Concerns have been raised about large banks beginning to make short-term loans similar to those found in the oft-criticized and problem-plagued payday lending arena. Banks have faced lower revenue as a result of limits on debit card and overdraft fees. Those lenders are now offering high-cost loans that are meant for consumers who cannot access other forms of bank credit. In that regard, the loans are similar to storefront or online payday loans.
Scrutiny of these short-term loans was increased when the North Carolina Attorney General, on September 21, requested that Regions Financial Corp. provide data showing why its loans do not violate the North Carolina interest rate cap. In May, the Federal Deposit Insurance Corp. decided to investigate payday-like products, offered by banks, joining an inquiry underway by the Consumer Financial Protection Bureau. The banks do not use the term “payday” for the short-term loans they make. The Regions loan is called “Ready Advance” and Wells Fargo is marketing its short-term loans as “Direct Deposit Advance.”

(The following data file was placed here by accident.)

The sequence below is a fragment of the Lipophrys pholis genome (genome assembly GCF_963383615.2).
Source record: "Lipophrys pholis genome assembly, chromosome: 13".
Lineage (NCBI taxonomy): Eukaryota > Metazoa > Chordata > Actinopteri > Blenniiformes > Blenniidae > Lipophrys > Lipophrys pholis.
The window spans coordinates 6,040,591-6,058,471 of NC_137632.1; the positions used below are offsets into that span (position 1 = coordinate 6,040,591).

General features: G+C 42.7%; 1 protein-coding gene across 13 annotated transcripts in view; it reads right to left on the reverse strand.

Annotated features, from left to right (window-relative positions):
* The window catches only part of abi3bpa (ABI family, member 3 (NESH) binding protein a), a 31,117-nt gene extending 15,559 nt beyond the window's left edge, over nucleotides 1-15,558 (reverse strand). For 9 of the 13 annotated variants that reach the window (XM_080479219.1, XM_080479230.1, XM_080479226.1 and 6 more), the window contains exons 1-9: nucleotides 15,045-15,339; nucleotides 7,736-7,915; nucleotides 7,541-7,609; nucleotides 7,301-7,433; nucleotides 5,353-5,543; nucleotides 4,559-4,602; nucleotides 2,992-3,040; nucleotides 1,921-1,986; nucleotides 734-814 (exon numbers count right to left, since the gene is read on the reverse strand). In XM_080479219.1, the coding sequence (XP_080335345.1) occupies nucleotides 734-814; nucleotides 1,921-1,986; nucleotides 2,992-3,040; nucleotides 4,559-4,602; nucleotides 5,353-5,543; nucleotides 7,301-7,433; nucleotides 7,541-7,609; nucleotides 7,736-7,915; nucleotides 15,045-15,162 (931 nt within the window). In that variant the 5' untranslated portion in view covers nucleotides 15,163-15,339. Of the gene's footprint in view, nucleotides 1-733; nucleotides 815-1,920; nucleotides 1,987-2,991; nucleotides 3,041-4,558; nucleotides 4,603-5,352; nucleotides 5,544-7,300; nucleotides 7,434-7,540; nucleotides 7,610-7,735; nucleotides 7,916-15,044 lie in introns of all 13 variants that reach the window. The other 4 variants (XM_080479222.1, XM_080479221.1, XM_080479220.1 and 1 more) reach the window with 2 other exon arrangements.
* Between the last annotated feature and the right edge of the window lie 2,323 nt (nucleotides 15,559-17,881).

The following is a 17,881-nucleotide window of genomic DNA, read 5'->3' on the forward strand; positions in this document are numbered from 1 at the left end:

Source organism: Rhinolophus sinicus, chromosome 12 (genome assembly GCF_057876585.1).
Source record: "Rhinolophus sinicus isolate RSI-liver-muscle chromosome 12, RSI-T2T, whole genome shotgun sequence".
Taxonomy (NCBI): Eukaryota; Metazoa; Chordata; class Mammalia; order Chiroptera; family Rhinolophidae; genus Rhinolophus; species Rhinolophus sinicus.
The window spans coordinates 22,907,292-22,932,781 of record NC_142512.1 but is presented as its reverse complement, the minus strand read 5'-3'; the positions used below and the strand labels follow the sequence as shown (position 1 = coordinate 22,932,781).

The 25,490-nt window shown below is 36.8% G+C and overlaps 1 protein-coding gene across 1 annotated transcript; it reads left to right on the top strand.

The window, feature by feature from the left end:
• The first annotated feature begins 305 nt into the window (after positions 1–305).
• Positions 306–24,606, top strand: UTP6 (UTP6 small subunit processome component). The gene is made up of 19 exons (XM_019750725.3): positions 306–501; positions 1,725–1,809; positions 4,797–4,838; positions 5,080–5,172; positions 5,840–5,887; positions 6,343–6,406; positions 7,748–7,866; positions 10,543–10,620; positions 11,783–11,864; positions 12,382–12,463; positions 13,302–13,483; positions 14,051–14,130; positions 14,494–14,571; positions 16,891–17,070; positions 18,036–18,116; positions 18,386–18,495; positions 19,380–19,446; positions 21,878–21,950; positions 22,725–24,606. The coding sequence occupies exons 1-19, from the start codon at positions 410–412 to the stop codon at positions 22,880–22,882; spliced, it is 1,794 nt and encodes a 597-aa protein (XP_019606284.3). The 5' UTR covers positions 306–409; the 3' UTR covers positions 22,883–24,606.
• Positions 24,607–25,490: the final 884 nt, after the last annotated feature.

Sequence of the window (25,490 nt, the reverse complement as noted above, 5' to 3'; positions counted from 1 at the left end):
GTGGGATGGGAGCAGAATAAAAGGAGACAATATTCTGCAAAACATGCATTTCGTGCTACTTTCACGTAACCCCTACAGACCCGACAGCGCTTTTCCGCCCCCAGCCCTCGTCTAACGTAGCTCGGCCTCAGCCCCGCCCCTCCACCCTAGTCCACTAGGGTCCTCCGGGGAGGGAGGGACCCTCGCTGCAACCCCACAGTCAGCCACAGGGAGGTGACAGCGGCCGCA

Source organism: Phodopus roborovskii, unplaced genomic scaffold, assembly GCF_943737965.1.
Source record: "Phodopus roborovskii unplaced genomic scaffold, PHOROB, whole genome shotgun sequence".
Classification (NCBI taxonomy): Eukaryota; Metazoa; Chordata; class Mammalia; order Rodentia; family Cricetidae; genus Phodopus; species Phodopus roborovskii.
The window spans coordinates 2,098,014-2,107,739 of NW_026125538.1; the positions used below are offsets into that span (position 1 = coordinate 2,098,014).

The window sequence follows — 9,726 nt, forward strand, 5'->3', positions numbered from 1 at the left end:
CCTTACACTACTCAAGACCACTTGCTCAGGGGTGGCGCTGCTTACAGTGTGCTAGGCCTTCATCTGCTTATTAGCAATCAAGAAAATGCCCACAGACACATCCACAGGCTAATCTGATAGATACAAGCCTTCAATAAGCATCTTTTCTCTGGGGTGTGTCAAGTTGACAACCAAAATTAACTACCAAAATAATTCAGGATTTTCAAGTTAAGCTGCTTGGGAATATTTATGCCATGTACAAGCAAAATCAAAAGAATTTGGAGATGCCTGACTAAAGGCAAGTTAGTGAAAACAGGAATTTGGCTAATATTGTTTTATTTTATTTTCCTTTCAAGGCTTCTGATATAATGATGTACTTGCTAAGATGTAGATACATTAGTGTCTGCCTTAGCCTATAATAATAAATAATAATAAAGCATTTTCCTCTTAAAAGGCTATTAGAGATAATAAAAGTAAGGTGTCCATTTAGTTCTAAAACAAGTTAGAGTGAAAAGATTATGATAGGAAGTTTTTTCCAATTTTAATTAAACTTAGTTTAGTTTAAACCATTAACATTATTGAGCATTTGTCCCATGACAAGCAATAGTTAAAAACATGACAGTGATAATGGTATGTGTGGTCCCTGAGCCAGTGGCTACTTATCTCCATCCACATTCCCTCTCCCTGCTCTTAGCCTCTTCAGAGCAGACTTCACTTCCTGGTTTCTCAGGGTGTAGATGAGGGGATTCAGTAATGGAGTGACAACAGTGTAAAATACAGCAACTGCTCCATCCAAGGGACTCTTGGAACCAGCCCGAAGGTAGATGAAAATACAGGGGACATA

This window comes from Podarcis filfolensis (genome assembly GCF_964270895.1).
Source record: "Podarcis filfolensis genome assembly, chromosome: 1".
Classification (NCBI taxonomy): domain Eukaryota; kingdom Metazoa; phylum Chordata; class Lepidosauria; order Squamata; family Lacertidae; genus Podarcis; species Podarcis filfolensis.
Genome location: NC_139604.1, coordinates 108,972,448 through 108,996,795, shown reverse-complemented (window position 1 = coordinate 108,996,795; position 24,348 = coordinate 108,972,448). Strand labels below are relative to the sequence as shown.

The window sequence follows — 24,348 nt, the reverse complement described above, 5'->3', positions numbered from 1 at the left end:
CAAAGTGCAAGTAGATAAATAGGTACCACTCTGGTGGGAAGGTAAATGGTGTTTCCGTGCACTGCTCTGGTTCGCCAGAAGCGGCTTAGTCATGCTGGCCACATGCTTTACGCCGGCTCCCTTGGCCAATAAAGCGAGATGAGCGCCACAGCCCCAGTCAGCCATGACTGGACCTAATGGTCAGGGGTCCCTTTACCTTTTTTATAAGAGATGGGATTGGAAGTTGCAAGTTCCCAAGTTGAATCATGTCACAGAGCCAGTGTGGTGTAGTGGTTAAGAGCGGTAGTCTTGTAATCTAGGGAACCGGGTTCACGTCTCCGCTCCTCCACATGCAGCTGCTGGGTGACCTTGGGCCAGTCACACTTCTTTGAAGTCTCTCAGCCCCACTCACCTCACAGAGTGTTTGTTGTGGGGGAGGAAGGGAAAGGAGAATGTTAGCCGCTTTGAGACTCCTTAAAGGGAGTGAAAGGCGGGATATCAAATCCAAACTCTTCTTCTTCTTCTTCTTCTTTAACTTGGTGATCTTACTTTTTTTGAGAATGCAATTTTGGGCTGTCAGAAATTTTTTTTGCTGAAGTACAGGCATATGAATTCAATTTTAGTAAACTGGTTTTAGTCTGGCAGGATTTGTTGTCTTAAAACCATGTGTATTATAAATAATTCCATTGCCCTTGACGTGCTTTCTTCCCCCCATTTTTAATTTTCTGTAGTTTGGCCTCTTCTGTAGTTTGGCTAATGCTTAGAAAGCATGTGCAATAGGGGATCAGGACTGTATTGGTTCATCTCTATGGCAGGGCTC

Responding to criticism, the banks maintain they are offering lower interest rates than traditional payday loans and, unlike non-bank lenders, they do not allow customers to renew the loans indefinitely. The banks’ protestations stand in stark contrast to a recent report from the Center for Responsible Lending. The Durham-based non-profit analyzed how 55 customers used the loans and concluded that they paid an average annual interest rate of 365 percent, took out an average of 16 loans annually, and spent more than half the year in debt.
Given the aggressive stance regulators took to protect consumers with overdraft fees, restrictions on short-term loans by banks may be in the offing. The Consumer Financial Protection Bureau has been particularly vigilant in ensuring that consumers are treated fairly with respect to consumer finance transactions.